Association of American Correspondents in London fighting closure in 99th year as membership has fallen

A journalists’ group founded shortly after the First World War, whose guests have included Princess Diana, Anthony Eden and Margaret Thatcher, is facing closure in its 99th year.

The Association of American Correspondents in London was first set up in 1919 by journalist and politician Sir Harry Ernest Brittain, despite the Foreign Press Association having been established some 30 years earlier.

The group went on to be presided over by some of America’s top journalists, including CBS broadcaster Edward R Murrow who challenged the Communist-hating Senator John McCarthy (shown in the film Goodnight and Good Luck directed by George Clooney).

Other past presidents include Henry Luce III, a journalist who was also the son of Time Inc founder Henry Luce.

But the AACL is now under threat as it struggles to remain relevant in an era of staff cuts, shrinking newspaper budgets and an unrelenting news cycle, putting its proud history at risk of falling into obscurity.

While British Foreign Secretary, Eden was said to have “made a point of lunching regularly” with the AACL.

During her premiership, Margaret Thatcher held a press conference with the association in September 1983, taking questions from reporters for the likes of ABC News, the Boston Globe, the San Francisco Examiner and CNN on topics including East/West disarmament talks, conflict in Lebanon, and the state of the world economy following recession.

A guest for lunch in January 1996, Princess Diana is said to have told AACL members about her divorce proceedings against Prince Charles. Other lunch guests include the likes of George Soros and Tony Blair.

Freelance journalist and current AACL vice president Ginanne Brownell-Mitic tells Press Gazette: “It would be a shame for the association to close because it has history. It used to be a place where people would go – there was breaking news happening at our events.”

She adds: “I think about what it must have been like to have been an American correspondent in London during the Second World War and even in the 60s, when everything was happening in Vietnam and London was swinging.

“There’s that glamourous kind of sepia-toned age in terms of what you think it must have been like. We will lose it.”

She said the association is “in danger” partly because “lots of newsbrands have closed and budgets have gotten smaller”.

“We used to have events and tonnes of people that would come to these things… we would have these fantastic long lunches, but obviously journalism budgets have been cut and with the breaking news cycle you just can’t do those kind of things anymore.”

Brownell-Mitic was a Newsweek staffer for 11 years before turning freelance – writing for the likes of the New York Times,  Wall Street Journal and the Financial Times – and has lived in the UK for 20 years.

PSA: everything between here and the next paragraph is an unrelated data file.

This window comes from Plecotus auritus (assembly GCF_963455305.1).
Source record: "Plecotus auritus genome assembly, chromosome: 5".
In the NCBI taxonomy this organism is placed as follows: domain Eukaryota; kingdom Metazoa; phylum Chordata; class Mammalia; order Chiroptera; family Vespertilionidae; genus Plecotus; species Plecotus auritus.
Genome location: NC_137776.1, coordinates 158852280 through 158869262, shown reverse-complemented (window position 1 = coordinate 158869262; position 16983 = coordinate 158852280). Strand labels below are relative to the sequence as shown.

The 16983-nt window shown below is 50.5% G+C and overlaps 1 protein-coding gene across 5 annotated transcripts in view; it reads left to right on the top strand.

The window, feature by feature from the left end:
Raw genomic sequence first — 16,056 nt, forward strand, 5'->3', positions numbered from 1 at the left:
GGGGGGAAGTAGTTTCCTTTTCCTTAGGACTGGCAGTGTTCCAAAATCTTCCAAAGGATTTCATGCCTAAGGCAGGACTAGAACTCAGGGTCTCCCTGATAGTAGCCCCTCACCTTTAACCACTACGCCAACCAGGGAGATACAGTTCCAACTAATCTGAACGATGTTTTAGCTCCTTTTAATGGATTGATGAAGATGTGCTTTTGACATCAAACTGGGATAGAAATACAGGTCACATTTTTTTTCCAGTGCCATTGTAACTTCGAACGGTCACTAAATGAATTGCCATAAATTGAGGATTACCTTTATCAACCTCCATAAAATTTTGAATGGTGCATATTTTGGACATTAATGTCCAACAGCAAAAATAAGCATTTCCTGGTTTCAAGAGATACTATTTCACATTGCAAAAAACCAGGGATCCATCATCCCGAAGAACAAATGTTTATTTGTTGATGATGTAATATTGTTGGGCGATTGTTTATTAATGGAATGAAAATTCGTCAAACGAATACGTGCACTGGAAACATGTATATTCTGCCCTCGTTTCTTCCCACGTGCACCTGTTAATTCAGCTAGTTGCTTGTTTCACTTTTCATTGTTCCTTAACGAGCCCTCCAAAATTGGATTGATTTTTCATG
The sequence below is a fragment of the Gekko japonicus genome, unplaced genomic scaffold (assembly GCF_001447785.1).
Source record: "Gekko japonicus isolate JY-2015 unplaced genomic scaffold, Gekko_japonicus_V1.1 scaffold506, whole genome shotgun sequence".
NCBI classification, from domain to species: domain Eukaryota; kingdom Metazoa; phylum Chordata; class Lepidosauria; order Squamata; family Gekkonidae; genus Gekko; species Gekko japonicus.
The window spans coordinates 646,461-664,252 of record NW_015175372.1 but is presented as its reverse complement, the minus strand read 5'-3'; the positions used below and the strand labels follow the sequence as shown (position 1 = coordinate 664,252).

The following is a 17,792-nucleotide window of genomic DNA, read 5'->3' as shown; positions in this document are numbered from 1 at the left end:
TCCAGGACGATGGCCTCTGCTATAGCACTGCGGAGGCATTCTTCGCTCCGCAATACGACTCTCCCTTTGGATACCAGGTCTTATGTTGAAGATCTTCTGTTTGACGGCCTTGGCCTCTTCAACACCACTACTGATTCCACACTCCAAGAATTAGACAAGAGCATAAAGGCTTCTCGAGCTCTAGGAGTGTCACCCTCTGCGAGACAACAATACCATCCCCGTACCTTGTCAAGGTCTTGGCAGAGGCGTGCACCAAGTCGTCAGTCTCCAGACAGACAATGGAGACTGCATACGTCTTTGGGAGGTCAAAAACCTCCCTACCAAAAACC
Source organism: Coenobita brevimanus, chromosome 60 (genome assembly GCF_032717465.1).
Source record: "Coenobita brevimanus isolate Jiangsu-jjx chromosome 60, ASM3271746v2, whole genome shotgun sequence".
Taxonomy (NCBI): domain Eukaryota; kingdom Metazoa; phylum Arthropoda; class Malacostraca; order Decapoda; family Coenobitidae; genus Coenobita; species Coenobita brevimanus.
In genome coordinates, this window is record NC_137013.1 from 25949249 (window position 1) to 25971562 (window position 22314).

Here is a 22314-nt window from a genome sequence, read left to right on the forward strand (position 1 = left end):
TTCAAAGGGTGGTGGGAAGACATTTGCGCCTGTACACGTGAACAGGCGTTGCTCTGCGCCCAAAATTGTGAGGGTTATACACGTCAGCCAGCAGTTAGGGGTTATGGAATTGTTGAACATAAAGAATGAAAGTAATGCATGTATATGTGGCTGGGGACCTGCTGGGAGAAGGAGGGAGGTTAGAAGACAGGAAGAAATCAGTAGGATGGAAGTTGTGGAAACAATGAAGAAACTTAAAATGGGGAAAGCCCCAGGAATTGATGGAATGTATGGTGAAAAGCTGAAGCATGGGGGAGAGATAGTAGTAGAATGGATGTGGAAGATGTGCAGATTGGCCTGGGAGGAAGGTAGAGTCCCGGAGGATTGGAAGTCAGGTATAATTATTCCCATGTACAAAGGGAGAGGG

She says: “I think there are fewer correspondents around now. In terms of TV they have expanded online here in London. But CBS is much smaller than it used to be and the New York Times used to have a big operation – but it’s true of British journalism as well.

“There has been shrinkage and the idea that we, as journalists, have to do everything now – we aren’t just doing articles.”

The AACL is run by a voluntary board of about eight members, with one part-time salaried secretary. The group’s expenses were just under £6,000 last year.

It currently has 17 member outlets, comprising about 170 people, half those of even a decade ago. It sustains itself through memberships, which cost between £200 and £300 for organisations, or £40 for freelances.

“We used to have a nice little kitty, says Brownell-Mitic. “We just don’t have that money anymore.

“It’s mostly for financial reasons that we either need to reassess or maybe close down. You can’t run an operation with a zero budget and we are getting close to that.

“It would be sad to close one year shy of our 100th anniversary.”

The group, which is currently presided over by Bloomberg’s Gadfly editor Jennifer Ryan, is now looking to expand its conditions of membership to help swell its ranks and, in turn, its coffers.

It has proposed opening it up to freelances who work for US publications and also Americans who are journalists in London, but not necessarily working for a US or Canadian-based publications.

It is also hoping to raise its profile again among North American journalists based in London and turn more towards social events.

The AACL is hosting a panel discussion on the topic of Reporting While Female at Bloomberg’s new headquarters in London on 8 May from 6pm. More details on its Facebook page.

Picture: Reuters/Joshua Roberts

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